The damages only trial lasted four days. The jury heard four grueling days of testimony from the family. Not that a tragedy like this can get worse, but this young girl had already been through a lot: surviving two kidney transplants only to be senselessly killed by someone driving down the road.

You hate to say only $1.275 million. That is a lot of money. That said, it seems like an extremely low verdict for the death of a 25 year-old girl. In Maryland, jury awards are cut in cases like this – it is unlikely there was significant economic damages for the family of this young woman. Still, juries in Maryland and in most states are not told about a cap and I think, just symbolically if nothing else, the award should be higher for a 25 year-old girl who overcomes such adversity to survive and thrive.

I have been trying car accident cases for almost 16 years. I never realized until reading this article that August is the most dangerous month for car accidents.

Something to keep in mind when after you pile your kids in the car. Of course, you have to hope the other guy on the road is thinking the same thing.

In accident cases, our lawyers make sure we know what expert testimony defendants are will see at trial. One weapon in our discovery arsenal is a good expert interrogatory.

Identify any and all experts you intend to call as witnesses, and whose reports you intend to mention and/or introduce at trial or in any Motion, including his/her area of expertise, and identify and attach to your Answers any and all written reports prepared by said experts, and indicate the content of any and all opinions reached by said experts and the factual basis for each such opinion and the amount of compensation paid to each such expert.

In its response, State Farm says, “Hey, cool your jets, we will produce experts pursuant to the discovery order.” Technically, State Farm’s answer is not satisfactory. This interrogatory, served with the Complaint, is due within 30 days of service. But there is the rule and there is the way things are done. Filing a motion to compel to answer an expert interrogatory before the scheduling order requires expert designations would be just too ticky-tacky. It is a tell to State Farm and the judge hearing the motion that you are more interested in fighting for the sake of fighting than really trying to engage in legitimate discovery.

So, we wait for the expert deadline. We get a cut and paste document that tells us absolutely nothing.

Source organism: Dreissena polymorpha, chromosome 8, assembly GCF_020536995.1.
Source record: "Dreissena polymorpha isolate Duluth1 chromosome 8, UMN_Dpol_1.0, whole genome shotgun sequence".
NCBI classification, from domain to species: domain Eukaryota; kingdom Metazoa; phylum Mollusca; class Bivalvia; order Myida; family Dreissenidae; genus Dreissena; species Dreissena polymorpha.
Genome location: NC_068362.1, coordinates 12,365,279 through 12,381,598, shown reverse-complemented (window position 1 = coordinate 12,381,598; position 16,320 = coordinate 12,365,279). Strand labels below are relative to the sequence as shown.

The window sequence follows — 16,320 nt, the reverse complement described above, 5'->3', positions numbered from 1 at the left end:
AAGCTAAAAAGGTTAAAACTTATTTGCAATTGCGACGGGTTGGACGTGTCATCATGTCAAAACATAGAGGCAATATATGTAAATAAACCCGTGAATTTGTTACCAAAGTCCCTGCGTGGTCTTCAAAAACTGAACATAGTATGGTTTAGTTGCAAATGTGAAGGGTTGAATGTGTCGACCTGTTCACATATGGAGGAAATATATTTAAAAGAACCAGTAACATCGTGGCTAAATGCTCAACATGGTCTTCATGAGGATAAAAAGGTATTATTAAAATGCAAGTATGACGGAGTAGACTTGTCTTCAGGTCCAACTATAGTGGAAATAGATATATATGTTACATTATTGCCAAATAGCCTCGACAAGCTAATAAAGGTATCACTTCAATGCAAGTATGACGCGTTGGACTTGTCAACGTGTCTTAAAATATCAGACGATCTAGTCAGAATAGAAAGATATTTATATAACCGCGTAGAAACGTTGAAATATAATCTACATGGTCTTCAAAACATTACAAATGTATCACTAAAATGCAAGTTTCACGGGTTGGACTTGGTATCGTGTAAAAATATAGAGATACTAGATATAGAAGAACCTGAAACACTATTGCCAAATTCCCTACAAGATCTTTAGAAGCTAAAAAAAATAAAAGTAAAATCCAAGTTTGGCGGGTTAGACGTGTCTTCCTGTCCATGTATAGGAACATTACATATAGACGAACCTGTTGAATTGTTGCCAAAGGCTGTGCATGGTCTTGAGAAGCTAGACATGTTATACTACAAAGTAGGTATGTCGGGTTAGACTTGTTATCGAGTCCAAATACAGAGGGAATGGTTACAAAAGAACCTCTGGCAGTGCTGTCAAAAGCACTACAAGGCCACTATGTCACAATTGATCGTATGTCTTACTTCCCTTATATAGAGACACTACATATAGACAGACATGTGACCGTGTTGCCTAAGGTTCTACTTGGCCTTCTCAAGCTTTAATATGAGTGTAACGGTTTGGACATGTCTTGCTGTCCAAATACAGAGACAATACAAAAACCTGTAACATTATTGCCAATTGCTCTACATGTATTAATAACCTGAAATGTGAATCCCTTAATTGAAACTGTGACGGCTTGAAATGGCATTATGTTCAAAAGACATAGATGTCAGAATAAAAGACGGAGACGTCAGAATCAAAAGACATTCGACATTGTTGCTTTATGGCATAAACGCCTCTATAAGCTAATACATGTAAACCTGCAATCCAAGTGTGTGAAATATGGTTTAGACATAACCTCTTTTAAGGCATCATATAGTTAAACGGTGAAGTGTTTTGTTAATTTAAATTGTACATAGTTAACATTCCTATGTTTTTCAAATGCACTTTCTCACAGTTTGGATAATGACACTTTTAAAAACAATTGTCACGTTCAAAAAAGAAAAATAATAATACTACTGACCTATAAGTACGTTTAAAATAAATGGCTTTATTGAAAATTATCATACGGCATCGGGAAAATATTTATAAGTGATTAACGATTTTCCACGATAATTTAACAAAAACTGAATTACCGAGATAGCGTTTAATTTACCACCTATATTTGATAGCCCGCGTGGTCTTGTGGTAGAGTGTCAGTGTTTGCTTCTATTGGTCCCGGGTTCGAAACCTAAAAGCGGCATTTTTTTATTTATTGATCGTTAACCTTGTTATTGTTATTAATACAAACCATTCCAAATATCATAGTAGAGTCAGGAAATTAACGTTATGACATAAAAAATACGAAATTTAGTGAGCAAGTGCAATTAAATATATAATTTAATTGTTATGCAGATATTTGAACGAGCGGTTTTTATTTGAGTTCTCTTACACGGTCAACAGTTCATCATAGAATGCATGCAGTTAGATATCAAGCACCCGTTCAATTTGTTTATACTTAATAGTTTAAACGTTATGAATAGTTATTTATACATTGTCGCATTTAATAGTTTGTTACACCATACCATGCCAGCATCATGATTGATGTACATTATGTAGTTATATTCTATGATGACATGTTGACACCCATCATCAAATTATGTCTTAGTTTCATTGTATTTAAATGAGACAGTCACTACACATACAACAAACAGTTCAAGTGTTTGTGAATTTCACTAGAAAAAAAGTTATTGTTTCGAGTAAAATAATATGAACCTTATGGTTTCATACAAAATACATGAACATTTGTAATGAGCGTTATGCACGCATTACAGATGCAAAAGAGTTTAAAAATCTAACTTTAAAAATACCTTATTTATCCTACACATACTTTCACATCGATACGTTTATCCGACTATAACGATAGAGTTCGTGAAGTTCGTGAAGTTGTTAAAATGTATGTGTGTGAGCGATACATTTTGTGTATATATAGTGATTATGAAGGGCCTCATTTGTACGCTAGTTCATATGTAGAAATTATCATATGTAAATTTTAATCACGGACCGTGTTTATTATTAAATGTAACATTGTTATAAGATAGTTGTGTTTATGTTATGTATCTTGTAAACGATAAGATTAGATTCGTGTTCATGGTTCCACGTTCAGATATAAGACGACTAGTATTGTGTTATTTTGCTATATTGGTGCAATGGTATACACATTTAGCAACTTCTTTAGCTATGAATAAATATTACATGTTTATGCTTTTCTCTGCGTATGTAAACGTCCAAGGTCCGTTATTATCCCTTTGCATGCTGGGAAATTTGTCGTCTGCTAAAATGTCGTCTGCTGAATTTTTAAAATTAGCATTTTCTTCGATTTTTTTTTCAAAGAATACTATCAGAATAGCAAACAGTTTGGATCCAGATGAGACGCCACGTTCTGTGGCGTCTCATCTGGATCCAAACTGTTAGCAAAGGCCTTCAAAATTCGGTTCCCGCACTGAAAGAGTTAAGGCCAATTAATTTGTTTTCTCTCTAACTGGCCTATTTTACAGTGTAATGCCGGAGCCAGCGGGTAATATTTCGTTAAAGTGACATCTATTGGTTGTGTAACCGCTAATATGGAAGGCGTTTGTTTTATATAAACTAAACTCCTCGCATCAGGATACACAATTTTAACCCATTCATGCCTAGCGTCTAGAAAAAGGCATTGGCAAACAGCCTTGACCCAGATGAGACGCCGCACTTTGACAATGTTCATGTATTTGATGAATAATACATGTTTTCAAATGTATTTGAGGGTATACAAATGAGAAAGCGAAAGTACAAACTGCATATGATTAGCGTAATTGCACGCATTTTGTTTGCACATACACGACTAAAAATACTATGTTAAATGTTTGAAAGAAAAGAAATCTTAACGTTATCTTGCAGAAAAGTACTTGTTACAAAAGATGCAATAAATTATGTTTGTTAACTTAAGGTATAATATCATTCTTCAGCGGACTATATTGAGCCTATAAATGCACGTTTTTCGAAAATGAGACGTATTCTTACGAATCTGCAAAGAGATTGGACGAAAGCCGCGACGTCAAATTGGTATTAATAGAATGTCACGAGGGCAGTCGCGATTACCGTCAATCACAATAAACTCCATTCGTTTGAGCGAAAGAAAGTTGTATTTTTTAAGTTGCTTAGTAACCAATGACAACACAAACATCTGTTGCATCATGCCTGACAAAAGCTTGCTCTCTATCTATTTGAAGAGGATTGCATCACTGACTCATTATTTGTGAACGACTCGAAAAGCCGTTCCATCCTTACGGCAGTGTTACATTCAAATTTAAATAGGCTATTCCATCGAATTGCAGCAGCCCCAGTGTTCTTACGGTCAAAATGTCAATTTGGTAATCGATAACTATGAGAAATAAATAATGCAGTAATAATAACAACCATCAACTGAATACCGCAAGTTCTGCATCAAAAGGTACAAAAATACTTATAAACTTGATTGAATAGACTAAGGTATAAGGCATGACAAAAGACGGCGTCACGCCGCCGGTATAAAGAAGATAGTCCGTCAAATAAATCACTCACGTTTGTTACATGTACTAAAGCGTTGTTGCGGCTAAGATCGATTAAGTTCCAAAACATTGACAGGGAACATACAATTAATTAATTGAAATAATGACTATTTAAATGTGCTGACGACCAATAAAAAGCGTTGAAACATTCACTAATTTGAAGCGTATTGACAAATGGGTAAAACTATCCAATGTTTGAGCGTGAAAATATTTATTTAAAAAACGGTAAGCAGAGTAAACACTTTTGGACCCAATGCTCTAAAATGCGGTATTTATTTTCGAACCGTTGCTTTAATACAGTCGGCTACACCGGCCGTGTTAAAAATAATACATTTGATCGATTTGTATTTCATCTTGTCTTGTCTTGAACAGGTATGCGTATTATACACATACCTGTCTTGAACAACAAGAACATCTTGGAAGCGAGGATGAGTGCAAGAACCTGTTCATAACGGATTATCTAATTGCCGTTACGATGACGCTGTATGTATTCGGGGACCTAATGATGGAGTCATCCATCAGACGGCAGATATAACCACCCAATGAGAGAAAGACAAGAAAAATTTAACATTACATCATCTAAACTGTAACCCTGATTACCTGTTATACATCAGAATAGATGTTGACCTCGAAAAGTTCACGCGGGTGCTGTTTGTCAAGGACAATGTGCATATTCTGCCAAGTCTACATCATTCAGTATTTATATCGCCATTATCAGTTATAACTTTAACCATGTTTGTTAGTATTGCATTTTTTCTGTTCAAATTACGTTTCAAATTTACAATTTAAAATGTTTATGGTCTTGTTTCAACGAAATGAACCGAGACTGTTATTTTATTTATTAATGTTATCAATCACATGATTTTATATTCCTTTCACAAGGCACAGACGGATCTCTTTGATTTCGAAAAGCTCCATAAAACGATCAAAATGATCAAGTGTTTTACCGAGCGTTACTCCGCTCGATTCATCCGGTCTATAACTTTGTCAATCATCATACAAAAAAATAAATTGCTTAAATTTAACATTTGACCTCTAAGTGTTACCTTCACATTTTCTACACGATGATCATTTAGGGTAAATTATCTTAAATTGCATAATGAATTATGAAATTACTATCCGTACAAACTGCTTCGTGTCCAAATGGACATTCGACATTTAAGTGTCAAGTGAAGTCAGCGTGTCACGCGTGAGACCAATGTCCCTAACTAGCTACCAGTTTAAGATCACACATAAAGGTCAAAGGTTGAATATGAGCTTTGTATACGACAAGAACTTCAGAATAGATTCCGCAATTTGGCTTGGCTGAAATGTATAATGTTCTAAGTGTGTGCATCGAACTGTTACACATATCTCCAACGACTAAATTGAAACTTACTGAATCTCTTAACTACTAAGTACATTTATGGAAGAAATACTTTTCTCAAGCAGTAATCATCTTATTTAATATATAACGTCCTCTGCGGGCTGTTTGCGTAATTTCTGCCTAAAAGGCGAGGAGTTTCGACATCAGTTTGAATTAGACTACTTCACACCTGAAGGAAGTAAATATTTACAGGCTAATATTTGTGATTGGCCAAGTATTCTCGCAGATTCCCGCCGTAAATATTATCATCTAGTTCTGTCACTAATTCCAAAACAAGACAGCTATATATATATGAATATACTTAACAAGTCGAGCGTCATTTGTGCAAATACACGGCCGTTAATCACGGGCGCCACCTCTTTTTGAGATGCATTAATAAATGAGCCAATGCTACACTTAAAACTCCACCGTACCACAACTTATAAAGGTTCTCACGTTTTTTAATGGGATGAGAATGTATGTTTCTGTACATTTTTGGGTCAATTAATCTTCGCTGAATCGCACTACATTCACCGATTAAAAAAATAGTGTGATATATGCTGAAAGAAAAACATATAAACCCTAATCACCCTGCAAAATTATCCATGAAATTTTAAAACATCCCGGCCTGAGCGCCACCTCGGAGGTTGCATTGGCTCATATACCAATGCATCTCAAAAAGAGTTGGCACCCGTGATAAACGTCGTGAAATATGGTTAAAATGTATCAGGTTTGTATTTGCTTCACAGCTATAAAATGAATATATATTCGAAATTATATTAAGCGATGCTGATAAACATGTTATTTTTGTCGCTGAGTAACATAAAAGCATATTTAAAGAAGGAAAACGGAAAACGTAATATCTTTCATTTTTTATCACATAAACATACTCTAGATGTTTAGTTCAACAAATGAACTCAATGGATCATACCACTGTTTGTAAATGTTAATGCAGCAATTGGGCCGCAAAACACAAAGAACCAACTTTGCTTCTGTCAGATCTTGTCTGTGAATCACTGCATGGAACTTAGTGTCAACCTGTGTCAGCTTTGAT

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How can you make your way to jail if you kill (or nearly kill) someone on a Maryland road? A Fort Washington man who nearly killed two people was sentenced yesterday to six months in jail and a year of house arrest. The key is being drunk. Otherwise, Maryland law continues – in spite of a bill pending before the Maryland legislature this year – to let you off with a few traffic citations. In this case, the man pled guilty to causing life-threatening injuries while driving drunk. As part of the plea bargain, other related charges were dismissed.

Personally, I think we could save lives by being tougher on drunk drivers that cause serious and fatal accidents. The more difficult call is the one Maryland legislators are dealing with now. Is there justice in letting people slide who negligently kill another person in a Maryland car accident? Usually, the at-fault driver is a good guy/gal who just made an awful mistake any of us could make. But, believe me, this nuance is often lost on the person who lost the love of their life, or their mother/father or son/daughter.

The obvious safety benefits of black boxes in cars should culiminate in a decision by the feds by the end of the year make mandatory black box data recorder in new cars.

Long term, this is going to decrease business for car accident lawyers because universal black boxes are going to give manufacturers and safety experts a ton on information to breakdown how accidents really happen and what can be done to make safety modifcations to prevent serious accidents.

We are going to hear a lot of libertarian “big brother is watching me” junk but, ultimately, we can use these black boxes however we agree as a society they can and should be used. Clearly, using black boxes to figure out how to avoid accidents is a good thing.